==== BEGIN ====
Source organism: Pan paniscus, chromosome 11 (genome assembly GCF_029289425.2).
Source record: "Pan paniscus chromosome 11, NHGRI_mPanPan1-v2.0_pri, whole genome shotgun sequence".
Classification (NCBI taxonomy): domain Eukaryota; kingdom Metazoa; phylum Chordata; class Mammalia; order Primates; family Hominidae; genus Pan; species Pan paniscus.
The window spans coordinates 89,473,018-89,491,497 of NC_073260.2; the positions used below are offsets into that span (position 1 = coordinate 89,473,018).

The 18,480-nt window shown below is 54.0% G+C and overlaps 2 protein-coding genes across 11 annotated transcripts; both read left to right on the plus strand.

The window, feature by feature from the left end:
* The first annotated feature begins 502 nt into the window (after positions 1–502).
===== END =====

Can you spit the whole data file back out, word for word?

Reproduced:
Source organism: Pan paniscus, chromosome 11 (genome assembly GCF_029289425.2).
Source record: "Pan paniscus chromosome 11, NHGRI_mPanPan1-v2.0_pri, whole genome shotgun sequence".
Classification (NCBI taxonomy): domain Eukaryota; kingdom Metazoa; phylum Chordata; class Mammalia; order Primates; family Hominidae; genus Pan; species Pan paniscus.
The window spans coordinates 89,473,018-89,491,497 of NC_073260.2; the positions used below are offsets into that span (position 1 = coordinate 89,473,018).

The 18,480-nt window shown below is 54.0% G+C and overlaps 2 protein-coding genes across 11 annotated transcripts; both read left to right on the plus strand.

The window, feature by feature from the left end:
* The first annotated feature begins 502 nt into the window (after positions 1–502).